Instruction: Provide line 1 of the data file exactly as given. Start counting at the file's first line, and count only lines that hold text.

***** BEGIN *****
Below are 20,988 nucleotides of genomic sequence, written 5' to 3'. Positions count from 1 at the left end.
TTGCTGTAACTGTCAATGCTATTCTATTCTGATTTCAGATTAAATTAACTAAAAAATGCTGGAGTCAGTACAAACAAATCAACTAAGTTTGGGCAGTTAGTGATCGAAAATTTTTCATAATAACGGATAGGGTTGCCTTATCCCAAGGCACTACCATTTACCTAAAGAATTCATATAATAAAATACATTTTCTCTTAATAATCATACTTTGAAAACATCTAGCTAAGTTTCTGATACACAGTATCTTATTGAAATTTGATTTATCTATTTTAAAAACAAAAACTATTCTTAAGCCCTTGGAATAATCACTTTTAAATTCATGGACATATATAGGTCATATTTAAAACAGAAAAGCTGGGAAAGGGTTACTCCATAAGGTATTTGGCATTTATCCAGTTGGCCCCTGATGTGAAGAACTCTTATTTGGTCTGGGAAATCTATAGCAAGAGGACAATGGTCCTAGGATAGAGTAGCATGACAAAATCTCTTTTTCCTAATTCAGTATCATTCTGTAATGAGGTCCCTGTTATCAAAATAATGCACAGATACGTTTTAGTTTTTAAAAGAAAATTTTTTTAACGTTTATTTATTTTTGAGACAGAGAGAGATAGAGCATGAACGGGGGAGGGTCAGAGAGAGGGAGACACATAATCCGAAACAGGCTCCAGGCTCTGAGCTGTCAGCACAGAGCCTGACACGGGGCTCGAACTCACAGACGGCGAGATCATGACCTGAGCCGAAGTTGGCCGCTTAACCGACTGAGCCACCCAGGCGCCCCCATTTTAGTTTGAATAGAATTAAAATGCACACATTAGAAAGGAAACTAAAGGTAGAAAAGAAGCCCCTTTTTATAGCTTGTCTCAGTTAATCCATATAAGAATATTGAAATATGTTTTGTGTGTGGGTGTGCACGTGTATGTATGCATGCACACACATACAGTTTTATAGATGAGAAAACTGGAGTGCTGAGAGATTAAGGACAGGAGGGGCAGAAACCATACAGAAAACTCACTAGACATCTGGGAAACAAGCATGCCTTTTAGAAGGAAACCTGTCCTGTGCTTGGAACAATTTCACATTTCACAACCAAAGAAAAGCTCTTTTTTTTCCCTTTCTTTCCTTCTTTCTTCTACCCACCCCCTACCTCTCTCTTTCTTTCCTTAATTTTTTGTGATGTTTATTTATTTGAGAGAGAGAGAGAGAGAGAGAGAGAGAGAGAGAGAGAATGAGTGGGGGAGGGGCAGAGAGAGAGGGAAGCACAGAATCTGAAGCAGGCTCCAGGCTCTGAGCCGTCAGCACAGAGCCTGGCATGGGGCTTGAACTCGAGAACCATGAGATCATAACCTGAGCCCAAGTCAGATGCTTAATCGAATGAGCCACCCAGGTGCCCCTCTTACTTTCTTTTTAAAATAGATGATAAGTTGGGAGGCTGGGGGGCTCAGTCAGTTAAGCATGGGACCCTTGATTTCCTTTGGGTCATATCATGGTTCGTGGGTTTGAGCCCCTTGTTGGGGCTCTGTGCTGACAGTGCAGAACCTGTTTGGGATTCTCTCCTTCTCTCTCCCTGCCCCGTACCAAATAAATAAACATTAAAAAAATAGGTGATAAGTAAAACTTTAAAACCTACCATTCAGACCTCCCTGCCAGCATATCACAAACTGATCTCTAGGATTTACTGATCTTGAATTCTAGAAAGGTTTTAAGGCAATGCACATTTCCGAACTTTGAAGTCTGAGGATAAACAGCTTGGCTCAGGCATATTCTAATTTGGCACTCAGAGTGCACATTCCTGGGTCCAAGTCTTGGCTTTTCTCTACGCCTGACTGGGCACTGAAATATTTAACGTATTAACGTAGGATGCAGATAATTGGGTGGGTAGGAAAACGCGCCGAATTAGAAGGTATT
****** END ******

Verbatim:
Below are 20,988 nucleotides of genomic sequence, written 5' to 3'. Positions count from 1 at the left end.